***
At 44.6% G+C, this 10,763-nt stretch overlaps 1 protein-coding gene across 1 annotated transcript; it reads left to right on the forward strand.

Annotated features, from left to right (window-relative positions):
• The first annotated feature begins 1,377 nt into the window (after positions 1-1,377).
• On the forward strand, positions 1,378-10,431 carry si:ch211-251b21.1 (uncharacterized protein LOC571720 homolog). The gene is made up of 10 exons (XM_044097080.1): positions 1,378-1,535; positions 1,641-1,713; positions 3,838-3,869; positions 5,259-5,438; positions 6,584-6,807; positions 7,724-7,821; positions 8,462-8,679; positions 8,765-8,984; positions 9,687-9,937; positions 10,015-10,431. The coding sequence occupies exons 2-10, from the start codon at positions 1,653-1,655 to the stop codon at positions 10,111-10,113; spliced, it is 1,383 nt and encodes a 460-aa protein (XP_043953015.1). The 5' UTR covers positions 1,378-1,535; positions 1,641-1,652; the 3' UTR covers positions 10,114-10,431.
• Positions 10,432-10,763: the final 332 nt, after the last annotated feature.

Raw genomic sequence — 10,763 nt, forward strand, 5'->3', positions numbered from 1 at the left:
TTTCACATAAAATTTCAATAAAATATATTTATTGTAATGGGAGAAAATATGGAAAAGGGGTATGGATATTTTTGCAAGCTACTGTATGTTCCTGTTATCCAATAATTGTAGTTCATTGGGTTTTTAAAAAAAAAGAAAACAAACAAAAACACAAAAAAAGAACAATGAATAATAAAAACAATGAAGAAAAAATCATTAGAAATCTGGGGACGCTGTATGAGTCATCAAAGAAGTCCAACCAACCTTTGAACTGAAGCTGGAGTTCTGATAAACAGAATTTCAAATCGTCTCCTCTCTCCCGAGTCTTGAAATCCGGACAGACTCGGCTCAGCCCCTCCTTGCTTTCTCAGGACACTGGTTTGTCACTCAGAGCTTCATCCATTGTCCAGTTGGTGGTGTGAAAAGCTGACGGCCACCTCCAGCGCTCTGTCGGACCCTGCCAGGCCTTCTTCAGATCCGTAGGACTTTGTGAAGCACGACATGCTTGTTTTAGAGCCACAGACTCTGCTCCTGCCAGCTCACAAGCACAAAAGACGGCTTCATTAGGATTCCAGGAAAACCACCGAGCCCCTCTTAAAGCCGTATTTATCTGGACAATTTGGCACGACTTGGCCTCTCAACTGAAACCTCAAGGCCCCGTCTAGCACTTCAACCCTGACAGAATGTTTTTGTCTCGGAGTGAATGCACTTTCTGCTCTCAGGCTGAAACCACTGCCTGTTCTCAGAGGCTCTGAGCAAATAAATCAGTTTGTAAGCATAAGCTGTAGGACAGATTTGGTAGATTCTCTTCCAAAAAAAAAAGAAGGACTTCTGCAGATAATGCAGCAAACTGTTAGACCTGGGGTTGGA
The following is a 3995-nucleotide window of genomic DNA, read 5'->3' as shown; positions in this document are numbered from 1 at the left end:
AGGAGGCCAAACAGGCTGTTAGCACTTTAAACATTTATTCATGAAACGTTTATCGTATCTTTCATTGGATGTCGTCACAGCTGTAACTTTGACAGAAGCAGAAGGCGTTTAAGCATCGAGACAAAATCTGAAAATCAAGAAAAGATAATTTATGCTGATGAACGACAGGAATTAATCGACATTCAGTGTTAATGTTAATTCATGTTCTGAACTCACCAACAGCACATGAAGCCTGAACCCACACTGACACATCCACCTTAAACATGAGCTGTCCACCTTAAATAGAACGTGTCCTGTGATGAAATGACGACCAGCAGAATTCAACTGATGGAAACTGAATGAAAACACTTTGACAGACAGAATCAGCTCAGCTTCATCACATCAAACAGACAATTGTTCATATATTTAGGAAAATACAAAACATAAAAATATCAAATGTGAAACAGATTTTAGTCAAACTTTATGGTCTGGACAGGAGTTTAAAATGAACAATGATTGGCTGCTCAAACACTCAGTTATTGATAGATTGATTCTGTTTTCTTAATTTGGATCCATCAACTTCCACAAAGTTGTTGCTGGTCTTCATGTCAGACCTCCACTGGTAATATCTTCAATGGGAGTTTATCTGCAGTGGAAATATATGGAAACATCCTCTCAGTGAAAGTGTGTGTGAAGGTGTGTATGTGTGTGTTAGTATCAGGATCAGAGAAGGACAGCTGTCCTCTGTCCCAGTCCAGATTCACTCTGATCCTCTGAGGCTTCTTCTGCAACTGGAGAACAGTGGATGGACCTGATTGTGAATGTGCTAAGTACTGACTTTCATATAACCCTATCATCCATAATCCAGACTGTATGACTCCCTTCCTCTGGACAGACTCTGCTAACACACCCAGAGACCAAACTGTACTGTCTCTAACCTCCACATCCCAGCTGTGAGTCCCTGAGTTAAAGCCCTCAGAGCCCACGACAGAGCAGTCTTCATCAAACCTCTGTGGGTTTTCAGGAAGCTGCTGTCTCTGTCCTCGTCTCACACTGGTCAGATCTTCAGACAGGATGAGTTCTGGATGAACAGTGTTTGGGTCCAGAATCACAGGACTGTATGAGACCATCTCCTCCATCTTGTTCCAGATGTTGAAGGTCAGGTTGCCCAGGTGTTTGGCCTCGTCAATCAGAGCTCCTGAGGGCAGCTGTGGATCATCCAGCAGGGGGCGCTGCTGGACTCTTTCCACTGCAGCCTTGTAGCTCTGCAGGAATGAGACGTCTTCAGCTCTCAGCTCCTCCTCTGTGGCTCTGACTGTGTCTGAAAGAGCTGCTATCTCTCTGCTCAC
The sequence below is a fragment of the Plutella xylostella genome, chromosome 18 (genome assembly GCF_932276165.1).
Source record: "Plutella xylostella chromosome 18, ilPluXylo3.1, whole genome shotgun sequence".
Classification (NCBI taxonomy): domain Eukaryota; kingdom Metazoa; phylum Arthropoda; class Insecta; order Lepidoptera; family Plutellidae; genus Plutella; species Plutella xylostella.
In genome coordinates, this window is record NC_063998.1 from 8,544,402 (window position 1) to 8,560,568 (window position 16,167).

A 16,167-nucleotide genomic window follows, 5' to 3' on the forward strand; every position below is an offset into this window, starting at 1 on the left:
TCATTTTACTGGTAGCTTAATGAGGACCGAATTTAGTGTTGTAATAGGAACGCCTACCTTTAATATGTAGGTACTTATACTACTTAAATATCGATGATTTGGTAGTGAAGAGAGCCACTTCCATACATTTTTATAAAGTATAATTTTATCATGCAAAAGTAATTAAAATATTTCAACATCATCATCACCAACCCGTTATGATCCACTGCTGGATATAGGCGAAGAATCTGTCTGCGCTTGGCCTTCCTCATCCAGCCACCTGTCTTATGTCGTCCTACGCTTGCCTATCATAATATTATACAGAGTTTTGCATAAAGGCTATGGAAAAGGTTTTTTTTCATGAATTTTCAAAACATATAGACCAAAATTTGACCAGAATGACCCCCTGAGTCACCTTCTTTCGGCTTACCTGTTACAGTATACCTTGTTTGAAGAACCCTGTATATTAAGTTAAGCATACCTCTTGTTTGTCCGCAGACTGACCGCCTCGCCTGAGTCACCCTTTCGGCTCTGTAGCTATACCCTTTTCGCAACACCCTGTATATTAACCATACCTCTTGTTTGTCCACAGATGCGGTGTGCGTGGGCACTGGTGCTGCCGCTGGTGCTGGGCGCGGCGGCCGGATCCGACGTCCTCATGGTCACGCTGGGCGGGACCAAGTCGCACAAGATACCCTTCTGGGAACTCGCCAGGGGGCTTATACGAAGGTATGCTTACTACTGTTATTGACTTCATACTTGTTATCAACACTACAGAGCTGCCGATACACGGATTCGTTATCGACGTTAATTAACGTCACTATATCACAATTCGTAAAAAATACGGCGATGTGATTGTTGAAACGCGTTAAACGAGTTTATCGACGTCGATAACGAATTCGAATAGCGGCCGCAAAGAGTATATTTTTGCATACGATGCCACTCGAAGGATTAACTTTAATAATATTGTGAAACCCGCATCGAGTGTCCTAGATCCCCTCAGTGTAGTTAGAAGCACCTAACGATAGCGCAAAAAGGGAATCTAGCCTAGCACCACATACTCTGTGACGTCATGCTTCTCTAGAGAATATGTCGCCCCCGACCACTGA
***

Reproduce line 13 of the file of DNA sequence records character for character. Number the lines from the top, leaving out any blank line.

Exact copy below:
In genome coordinates, this window is record NC_063998.1 from 8,544,402 (window position 1) to 8,560,568 (window position 16,167).